Deal reached at Hyundai Motor after five months

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Deal reached at Hyundai Motor after five months

Ending a marathon five-month negotiation over raises, Hyundai Motor and its labor union came to an agreement Friday evening, with 63 percent of some 5,000 union members voting in favor of the tentative deal.

The deal includes a 72,000 won ($63.60) raise in laborers’ basic monthly salaries in addition to a 3.3 million won lump sum bonus and an incentive payment equivalent to 350 percent of monthly salary. Each worker will also receive 500,000 won in gift certificates for use at traditional markets and 10 Hyundai Motor shares.

“We will take this year’s negotiation process as a stepping stone in establishing a healthier company-labor union relationship,” said a Hyundai Motor spokesman.

“We will focus on quality management from now on to fortify the company’s competitiveness.”

Hyundai Motor’s union is known to be one of the toughest, and prides itself on the fact that wage negotiation have been held nearly every year since the union was founded back in 1987, with the exception of four years.

During the 1990s, the union was a champion of workers’ rights as Korea came out of years of dictatorships that maintained an iron grip on labor.

This year, the union’s strikes cost the company its largest-ever production loss of 3.1 trillion won. The strikes disrupted the manufacture of 142,000 vehicles.

The union called for a full walkout last month for the first time in 12 years, after rejecting a tentative deal for a 58,000 won raise in monthly basic pay. The union initially proposed an 85,000 won raise.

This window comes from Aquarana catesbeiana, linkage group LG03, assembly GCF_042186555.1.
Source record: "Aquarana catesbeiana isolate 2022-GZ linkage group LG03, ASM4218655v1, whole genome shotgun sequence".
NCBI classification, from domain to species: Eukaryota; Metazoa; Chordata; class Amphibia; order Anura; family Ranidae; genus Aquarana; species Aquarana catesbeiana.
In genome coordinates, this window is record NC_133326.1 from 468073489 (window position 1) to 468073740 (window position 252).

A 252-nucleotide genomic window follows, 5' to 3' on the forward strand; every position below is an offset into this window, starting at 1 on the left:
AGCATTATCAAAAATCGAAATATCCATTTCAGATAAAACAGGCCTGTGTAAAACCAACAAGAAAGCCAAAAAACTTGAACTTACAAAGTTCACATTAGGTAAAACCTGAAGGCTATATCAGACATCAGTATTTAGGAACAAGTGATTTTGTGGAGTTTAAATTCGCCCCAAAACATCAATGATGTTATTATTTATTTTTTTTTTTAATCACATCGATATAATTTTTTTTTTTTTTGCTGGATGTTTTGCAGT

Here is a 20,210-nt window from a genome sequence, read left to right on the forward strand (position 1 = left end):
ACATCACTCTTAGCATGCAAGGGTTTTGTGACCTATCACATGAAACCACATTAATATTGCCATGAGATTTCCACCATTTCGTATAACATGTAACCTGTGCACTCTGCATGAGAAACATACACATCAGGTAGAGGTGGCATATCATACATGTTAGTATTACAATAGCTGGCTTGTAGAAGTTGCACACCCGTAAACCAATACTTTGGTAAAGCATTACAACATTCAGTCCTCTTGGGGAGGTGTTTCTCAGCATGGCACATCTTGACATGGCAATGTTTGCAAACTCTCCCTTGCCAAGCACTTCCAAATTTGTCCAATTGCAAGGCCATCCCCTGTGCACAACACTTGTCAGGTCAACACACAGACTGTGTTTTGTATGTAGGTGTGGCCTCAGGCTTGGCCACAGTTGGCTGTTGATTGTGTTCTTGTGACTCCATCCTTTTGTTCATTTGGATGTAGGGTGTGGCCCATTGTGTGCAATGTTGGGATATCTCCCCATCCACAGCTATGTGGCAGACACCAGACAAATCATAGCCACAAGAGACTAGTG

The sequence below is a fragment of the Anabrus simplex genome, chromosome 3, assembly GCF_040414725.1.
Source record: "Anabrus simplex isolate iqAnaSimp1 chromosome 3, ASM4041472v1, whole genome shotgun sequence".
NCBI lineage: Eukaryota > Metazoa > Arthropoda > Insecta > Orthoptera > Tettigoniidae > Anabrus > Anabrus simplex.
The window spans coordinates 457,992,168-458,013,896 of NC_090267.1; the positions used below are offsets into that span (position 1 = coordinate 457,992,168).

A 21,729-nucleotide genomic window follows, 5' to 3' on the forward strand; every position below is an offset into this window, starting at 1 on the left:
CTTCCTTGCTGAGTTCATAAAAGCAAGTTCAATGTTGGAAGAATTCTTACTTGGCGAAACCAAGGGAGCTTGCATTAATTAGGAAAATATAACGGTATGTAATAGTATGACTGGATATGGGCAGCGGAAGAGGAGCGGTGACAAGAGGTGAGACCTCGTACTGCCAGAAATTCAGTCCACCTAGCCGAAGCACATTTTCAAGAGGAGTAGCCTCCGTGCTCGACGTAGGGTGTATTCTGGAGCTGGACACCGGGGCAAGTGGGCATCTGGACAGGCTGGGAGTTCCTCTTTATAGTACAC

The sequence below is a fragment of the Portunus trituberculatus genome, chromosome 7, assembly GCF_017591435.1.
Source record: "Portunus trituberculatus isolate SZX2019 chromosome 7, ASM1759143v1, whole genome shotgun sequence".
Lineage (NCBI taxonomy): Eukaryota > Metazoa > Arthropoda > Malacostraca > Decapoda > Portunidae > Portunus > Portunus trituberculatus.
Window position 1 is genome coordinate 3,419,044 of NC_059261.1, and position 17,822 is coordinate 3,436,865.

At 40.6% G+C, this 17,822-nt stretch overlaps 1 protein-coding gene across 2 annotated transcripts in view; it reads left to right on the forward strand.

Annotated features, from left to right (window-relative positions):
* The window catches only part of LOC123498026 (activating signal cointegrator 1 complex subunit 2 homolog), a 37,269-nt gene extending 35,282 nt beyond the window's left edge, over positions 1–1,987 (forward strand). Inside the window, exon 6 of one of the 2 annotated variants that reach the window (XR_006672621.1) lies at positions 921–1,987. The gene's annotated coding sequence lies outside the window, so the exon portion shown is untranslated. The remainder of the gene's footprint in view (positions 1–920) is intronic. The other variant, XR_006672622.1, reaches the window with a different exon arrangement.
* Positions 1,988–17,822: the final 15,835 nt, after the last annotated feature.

Union leaders originally agreed to the 58,000-won raise in return for keeping the current peak wage system, which cuts wages by 10 percent for workers 60 or over. The company wanted to lower that age to 59.

But younger workers opposed to the idea, saying their monthly incomes were more important than incomes for people nearing retirement.

Continued disagreement between the union and the company led the government to warn of its right to launch emergency arbitration, which bans the union from walking out for 30 days.

Upon reaching agreement Friday, Hyundai Motor said it will focus on quality management and try to launch the Grandeur sedan in November.

Hyundai Motor, the world’s fifth largest automaker when combined with sister company Kia Motors, is planned to release its quarterly earnings on Oct. 27.

Local brokerage houses expect its Q3 operating profit to be 1.3 trillion won, which is a 31.8 percent year-on-year drop, largely because of “unprecedented production loss due to factory suspension.”

BY JIN EUN-SOO [jin.eunsoo@joongang.co.kr]

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